diamond geezer

 Sunday, July 18, 2021

Some tube stations really stand out.

This is Blackhorse Road on the outer reaches of the Victoria line. A few years ago you'd have been hard pushed to spot it from a distance, but a cluster of highrise housing has arisen alongside and now you can't miss it. Availability of post-industrial land provided the ideal opportunity to cram in thousands of homes, and all within easy commuting distance of central London, so up it's shot.

The key to explosive upward development is a well-connected station serving an unfulfilled catchment. Here it's because only one side of Blackhorse Road has terraced streets and the other's reservoirs, playing fields and industrial units, with a paucity of residents that's helped make this the least used station on the Victoria line. But in the 21st century that's an opportunity rather than a setback, so come live in Blackhorse Mills, Blackhorse Yard or Blackhorse Point and hey presto, the skyline erupts.

It's happening near me at Bromley-by-Bow, another station stunted by the River Lea with previous development on one side only. But in the 21st century even a small brownfield footprint is a valuable thing, so a strip of land between the river and the A12 is exchanging scrappy businesses for residential accommodation. The old hospital site overlooking platform 1 was first to gain a lofty tower, creating a landmark visible from afar, and a lot more are currently going up across the road.

There ought to be a name for this kind of thing, like Station Focused Development, Highrise Transit Hubs or Modal Landmark Clusters. But where are the best examples in London? I'm thinking particularly of isolated suburban residential peaks that stand out on the horizon, where recent turbo-charged residential development is solely because they have a station at their heart. You can already spot Blackhorse Road and Bromley-by-Bow stations from afar, so where else?

Canning Town definitely qualifies. This is another backwater Lea Valley station dragged screaming into estate agent heaven when the Jubilee line arrived and opened up all that lovely brownfield alongside. It now boasts three separate residential monsters - Hallsville Quarter overlooking the A13, City Island on a bend in Bow Creek and the latest curtain wall alongside Silvertown Way branded the Brunel Street Works. Every available scrap of space matters because excellent connectivity breeds maximum massing, and it's all very obvious from a distance.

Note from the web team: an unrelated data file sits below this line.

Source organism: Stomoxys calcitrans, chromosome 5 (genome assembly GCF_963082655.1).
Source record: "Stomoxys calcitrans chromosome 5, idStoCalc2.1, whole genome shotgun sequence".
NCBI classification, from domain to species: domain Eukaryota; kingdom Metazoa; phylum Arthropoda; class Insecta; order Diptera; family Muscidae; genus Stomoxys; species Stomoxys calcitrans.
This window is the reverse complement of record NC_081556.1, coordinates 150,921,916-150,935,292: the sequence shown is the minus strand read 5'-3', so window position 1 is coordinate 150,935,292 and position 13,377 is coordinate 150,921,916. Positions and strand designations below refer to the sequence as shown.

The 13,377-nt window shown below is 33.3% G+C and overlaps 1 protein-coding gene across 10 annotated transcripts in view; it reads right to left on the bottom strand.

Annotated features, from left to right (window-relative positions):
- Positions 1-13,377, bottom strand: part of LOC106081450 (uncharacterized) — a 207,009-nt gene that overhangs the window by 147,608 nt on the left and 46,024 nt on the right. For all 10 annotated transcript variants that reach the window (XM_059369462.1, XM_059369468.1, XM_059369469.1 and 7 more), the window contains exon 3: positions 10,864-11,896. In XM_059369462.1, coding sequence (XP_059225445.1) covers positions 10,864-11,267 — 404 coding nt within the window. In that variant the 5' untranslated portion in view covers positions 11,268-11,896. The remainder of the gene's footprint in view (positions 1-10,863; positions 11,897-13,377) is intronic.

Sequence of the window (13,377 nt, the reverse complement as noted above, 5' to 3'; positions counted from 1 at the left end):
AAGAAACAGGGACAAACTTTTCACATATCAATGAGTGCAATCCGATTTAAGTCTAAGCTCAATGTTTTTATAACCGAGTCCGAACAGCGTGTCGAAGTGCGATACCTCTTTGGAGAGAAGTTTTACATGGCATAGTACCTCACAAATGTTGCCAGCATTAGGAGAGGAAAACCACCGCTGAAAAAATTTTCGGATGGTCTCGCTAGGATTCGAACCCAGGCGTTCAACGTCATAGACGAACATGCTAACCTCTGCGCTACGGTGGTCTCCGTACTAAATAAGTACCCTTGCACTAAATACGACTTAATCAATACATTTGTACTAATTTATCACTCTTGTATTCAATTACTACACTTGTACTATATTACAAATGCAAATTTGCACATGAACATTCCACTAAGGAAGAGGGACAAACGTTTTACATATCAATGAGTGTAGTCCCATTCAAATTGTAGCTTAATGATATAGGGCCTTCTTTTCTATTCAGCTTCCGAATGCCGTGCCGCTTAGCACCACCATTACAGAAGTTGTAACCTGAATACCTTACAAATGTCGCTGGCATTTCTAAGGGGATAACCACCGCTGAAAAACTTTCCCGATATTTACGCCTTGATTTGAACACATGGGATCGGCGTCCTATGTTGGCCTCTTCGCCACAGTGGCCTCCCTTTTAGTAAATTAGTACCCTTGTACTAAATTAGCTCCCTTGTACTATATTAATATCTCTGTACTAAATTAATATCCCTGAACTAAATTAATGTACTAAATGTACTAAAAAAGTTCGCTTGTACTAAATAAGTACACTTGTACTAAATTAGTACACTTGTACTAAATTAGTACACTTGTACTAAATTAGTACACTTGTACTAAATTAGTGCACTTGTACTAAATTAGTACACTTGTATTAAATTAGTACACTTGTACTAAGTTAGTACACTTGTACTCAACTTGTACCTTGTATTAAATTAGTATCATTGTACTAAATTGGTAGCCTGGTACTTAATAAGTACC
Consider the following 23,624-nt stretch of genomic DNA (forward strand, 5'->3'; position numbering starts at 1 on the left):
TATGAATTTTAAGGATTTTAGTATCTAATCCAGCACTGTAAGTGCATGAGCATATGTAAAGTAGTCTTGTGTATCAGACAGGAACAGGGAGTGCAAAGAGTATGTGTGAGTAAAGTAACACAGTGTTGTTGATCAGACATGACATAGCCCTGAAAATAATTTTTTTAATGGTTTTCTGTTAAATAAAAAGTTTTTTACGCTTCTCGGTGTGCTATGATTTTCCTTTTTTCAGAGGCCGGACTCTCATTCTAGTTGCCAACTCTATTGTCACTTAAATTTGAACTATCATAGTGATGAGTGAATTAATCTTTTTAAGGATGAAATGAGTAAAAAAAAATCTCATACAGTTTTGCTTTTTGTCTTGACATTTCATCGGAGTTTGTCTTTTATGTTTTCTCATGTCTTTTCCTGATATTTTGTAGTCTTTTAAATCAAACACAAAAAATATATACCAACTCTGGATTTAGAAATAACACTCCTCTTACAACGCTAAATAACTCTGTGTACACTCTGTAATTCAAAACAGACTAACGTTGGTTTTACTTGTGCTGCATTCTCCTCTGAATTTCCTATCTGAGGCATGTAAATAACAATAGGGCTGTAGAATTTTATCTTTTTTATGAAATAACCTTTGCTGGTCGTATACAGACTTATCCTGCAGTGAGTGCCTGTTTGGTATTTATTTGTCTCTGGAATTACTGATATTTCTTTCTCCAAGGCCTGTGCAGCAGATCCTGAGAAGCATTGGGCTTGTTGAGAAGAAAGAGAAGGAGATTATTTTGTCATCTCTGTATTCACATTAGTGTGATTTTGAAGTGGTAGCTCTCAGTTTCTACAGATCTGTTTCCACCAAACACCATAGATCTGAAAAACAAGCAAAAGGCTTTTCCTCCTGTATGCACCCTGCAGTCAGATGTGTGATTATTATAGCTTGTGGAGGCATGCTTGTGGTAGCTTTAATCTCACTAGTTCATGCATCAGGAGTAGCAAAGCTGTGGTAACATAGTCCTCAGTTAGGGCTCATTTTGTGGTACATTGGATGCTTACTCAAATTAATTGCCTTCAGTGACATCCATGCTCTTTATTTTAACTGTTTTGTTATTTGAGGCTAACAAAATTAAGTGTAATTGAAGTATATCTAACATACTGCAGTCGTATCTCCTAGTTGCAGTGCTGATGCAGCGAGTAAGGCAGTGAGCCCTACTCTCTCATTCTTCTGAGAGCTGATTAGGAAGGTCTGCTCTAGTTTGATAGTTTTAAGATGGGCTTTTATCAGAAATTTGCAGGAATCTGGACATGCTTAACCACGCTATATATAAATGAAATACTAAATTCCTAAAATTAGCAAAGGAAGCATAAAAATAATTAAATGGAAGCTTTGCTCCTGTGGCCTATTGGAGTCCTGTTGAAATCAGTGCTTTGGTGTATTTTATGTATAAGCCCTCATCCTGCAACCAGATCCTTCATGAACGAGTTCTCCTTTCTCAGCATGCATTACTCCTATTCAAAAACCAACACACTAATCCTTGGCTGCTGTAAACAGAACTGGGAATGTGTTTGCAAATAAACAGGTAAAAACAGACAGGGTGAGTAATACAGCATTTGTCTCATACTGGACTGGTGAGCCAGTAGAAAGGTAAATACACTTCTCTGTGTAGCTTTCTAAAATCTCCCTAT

Colindale very much counts, a zone 4 outpost that's increasingly reimagined itself as a highrise neighbourhood. This image is from a TfL consultation document for a new station building, and clearly shows a sea of older housing surrounding an island of modern flats. Developers have merrily knocked down loads of old buildings to create a residential peak focused on a Northern line station, I'd say with miserably little character, but it certainly stands out.

North Acton is another candidate, possibly the most demoralising cluster of upward real estate that can be blamed on proximity to a tube station. A grim canyon of flats now greets those alighting from the Central line, some of whom call a small elevated box home. The only bright spot was The Castle pub, which is now to be demolished and replaced by further student towers. The image below shows One West Point, a twin-pronged aberration currently under construction whose tallest building will have 54 storeys and exceed the height of Wembley's arch. Not all Station Focused Development is positive.

Tottenham Hale must be on the list, with an ever growing forest of flats on the Lea-ward flank of the station. Pontoon Dock DLR might also count, its car park recently transformed into taller than average towers. Stratford's sort of got it, although the cluster of mega-towers by the station is diluted somewhat by mega-towers elsewhere. Elephant & Castle's not suburban enough to be a proper example, and I won't be counting Nine Elms either. But Lewisham is very much heading this way, Ilford's trying and Abbey Wood might just tip over.

A century ago in Metro-land swathes of residential avenues were a deliberate consequence of station-building. Today we're filling in the gaps by building upwards where stations have yet to meet their full potential. If you can see it from a distance, the developers have already triumphed.

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